The warm up period should be fairly easy, not taking more than 10 min. It should be strenuous enough to increase the temperature of the muscles by 2 degrees. This is reflected in a rise in rectal temperature of 1-2 degrees. (No, I definitely don’t expect you to run after the dog with a rectal thermometer, this is just an illustration. If anyone gets serious enough about my article and does this, PLEASE send me a photo!) This rise in temperature results in some panting and sweating in the athlete but we cannot use sweat as a guide in the dog. Some of this happens with the dog left in its crate, anxiously anticipating his opportunity to go but an active warm-up regimen is more advisable. This should not fatigue the dog but prepare the muscles and tendons for aerobic work (lasting more than 2 minutes.) The warm up activity should mimic the competitive activity but at a decreased intensity. When exercised in a cold condition, muscles use glycogen stores for energy, leading to lactic acid formation. Accumulation of lactic acid results in muscle stiffness and cramping. Warming up slowly decreases lactic acid buildup and glycogen depletion. The best insurance against muscle injuries is an active warm up. For ideas, you can use your imagination and the available terrain. Use the following guidelines;
1) Start with general movement, walk to trot to lope.
2) Trot the dog in circles, switching directions. This helps improve circulation to lateral muscles and the muscles along the sides of the spine. The first muscle group to fatigue in bird dogs is the back muscles and fatigue leads to soreness.
3) Hill work, if possible. This improves skill and coordination. Jog the dog up AND down a hill if available. If it is steep, just walk. This encourages stronger muscle contractions and active stretching.
4) Have the dog jump a few small jumps. This prepares the joints and also improves mental focus.
Excess warm up can cause fatigue. Take into consideration the ambient termperature, condition of the dog and event to be performed. In hot weather use a shorter easier warm up and cold weather calls for more vigorous work. The well-conditioned athlete takes longer and more strenuous work to reach optimal performance than one less well-conditioned. The effects of the warm up wear off quickly so it should be timed to end within a few minutes of performance. This allows recovery from temporary fatigue without losing the beneficial effects of the warm up. A dramatic statistic to keep in mind is that at rest, 15-20% of the animal’s blood flow supplies the skeletal muscle. After 10 min. of exercise, this increases to 70-75%. Not only are you giving your dog a healthier run, but you may start seeing your placements improve. Warm up has the most benefits in competitions that are high intensity and short duration such as sprinting and field trials. It will not have as dramatic effect in a long day of hunting but will certainly improve the health of your hunter’s musculoskeletal system. A warm up is documented to increase the speed of muscle contraction and relaxation, increase muscle strength and speed, improve swimming speed and running speed.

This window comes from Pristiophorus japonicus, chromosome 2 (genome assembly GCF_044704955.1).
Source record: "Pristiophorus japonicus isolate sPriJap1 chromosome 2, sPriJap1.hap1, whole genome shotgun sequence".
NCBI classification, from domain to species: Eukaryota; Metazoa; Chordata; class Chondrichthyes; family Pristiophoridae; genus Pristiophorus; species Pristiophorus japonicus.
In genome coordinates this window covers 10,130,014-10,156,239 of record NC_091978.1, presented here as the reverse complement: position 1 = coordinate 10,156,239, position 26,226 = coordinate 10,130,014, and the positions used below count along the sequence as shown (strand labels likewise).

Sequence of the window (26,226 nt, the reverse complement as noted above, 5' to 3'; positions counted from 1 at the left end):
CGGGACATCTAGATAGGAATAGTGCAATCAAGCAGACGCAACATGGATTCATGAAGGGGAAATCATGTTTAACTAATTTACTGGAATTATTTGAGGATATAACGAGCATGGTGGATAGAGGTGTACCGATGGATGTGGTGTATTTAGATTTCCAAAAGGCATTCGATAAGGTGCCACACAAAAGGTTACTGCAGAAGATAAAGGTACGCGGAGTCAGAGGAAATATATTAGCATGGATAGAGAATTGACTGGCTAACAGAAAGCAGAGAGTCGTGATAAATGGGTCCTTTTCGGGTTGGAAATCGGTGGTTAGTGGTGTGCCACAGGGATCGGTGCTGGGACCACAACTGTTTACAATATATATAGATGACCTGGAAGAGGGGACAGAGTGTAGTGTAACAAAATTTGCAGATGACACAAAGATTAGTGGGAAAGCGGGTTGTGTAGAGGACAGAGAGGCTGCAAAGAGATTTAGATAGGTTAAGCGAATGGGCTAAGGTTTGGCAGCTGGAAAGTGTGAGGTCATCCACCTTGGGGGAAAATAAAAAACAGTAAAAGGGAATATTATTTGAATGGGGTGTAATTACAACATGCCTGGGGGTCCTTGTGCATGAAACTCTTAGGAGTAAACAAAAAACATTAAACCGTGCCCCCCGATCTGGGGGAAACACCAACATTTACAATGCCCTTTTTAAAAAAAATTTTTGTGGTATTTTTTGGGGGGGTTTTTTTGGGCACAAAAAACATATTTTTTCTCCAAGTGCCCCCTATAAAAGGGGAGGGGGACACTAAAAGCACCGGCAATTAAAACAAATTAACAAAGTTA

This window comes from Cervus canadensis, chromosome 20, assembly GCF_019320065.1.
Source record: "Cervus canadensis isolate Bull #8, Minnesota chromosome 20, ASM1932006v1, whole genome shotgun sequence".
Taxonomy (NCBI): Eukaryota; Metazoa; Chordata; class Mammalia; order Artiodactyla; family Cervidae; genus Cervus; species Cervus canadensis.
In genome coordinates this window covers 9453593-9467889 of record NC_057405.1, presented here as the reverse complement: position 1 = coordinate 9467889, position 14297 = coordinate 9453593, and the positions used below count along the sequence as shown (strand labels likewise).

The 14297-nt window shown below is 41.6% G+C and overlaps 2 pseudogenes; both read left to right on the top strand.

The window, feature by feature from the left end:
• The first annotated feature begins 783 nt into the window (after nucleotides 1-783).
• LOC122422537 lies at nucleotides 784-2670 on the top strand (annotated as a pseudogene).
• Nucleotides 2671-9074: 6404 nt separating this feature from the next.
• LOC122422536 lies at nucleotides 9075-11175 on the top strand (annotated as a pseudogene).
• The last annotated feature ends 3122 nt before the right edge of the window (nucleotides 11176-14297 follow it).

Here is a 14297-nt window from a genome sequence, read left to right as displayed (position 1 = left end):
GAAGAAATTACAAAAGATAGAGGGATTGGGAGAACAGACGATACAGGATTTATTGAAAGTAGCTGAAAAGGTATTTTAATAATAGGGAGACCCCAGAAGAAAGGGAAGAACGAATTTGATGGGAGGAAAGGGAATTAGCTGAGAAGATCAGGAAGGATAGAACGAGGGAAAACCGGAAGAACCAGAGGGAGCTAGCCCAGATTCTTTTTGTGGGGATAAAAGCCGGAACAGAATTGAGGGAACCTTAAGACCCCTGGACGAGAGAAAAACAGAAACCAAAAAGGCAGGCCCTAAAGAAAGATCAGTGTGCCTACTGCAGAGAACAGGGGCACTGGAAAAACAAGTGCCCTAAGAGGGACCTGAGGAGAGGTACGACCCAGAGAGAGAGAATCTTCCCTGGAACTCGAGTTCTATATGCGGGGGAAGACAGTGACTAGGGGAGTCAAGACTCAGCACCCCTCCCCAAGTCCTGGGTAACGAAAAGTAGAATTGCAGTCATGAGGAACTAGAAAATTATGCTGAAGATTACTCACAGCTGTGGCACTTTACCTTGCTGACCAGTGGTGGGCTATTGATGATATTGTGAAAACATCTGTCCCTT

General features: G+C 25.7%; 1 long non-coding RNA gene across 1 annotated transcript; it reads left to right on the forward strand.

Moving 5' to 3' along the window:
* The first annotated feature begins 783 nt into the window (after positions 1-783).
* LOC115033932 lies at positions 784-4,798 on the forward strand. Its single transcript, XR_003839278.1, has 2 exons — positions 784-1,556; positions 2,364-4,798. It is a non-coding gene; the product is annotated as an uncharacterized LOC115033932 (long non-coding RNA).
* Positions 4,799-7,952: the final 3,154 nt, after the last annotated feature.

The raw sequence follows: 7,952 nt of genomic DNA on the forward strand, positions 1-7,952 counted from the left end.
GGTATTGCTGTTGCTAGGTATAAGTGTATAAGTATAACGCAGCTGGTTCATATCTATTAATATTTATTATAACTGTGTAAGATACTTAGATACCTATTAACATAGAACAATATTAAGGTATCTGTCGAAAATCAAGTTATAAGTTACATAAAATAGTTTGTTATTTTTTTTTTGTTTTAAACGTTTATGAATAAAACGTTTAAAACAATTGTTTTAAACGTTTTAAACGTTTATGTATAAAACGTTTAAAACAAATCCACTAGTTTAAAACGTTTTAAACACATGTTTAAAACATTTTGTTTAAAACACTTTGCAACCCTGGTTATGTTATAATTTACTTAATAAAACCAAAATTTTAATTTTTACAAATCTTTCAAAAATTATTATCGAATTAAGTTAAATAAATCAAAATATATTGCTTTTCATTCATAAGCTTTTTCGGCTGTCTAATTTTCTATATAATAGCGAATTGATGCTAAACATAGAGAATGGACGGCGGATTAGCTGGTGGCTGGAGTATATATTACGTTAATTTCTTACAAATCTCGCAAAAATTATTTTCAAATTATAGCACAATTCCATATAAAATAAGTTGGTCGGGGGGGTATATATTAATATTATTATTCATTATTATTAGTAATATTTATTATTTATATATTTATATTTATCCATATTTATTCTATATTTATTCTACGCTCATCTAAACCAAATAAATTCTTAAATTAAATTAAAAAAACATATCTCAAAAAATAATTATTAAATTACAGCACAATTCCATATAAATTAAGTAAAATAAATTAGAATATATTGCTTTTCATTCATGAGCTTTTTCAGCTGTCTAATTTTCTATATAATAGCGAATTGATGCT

Another form of warm up is passive manipulation or stretching. Static stretching helps prevent and relieve delayed onset muscle soreness. This is especially beneficial to the old campaigner who has accumulated some wear and tear over the years. For the younger dog, it’s very relaxing and pleasant and helps create a strong bond with the handler. If active warm up isn’t possible, this is a great alternative, or can be used in addition to active work. The passive work does warm the muscles but does not significantly increase blood flow. Active warm up is best to improve circulation.